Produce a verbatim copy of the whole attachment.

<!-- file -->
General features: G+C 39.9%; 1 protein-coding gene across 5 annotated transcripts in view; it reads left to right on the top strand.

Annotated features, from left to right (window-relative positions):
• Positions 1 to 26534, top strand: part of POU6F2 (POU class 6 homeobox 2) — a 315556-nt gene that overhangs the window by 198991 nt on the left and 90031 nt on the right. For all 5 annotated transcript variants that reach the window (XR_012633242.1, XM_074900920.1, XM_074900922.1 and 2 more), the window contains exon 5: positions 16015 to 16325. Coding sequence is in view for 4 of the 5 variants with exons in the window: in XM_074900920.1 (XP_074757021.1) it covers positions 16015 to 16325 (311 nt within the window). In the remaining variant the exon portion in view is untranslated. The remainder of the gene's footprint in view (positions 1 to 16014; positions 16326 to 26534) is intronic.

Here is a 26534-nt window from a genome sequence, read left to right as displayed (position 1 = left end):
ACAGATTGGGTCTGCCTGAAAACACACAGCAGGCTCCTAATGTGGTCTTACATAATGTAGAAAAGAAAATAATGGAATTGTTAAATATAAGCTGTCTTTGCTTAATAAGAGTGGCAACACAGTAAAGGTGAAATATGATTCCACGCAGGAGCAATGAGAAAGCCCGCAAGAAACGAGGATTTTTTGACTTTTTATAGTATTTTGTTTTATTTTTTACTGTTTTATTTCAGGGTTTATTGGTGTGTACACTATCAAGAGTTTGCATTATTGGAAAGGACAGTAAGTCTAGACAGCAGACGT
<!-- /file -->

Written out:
General features: G+C 39.9%; 1 protein-coding gene across 5 annotated transcripts in view; it reads left to right on the top strand.

Annotated features, from left to right (window-relative positions):
• Positions 1 to 26534, top strand: part of POU6F2 (POU class 6 homeobox 2) — a 315556-nt gene that overhangs the window by 198991 nt on the left and 90031 nt on the right. For all 5 annotated transcript variants that reach the window (XR_012633242.1, XM_074900920.1, XM_074900922.1 and 2 more), the window contains exon 5: positions 16015 to 16325. Coding sequence is in view for 4 of the 5 variants with exons in the window: in XM_074900920.1 (XP_074757021.1) it covers positions 16015 to 16325 (311 nt within the window). In the remaining variant the exon portion in view is untranslated. The remainder of the gene's footprint in view (positions 1 to 16014; positions 16326 to 26534) is intronic.

Here is a 26534-nt window from a genome sequence, read left to right as displayed (position 1 = left end):
ACAGATTGGGTCTGCCTGAAAACACACAGCAGGCTCCTAATGTGGTCTTACATAATGTAGAAAAGAAAATAATGGAATTGTTAAATATAAGCTGTCTTTGCTTAATAAGAGTGGCAACACAGTAAAGGTGAAATATGATTCCACGCAGGAGCAATGAGAAAGCCCGCAAGAAACGAGGATTTTTTGACTTTTTATAGTATTTTGTTTTATTTTTTACTGTTTTATTTCAGGGTTTATTGGTGTGTACACTATCAAGAGTTTGCATTATTGGAAAGGACAGTAAGTCTAGACAGCAGACGT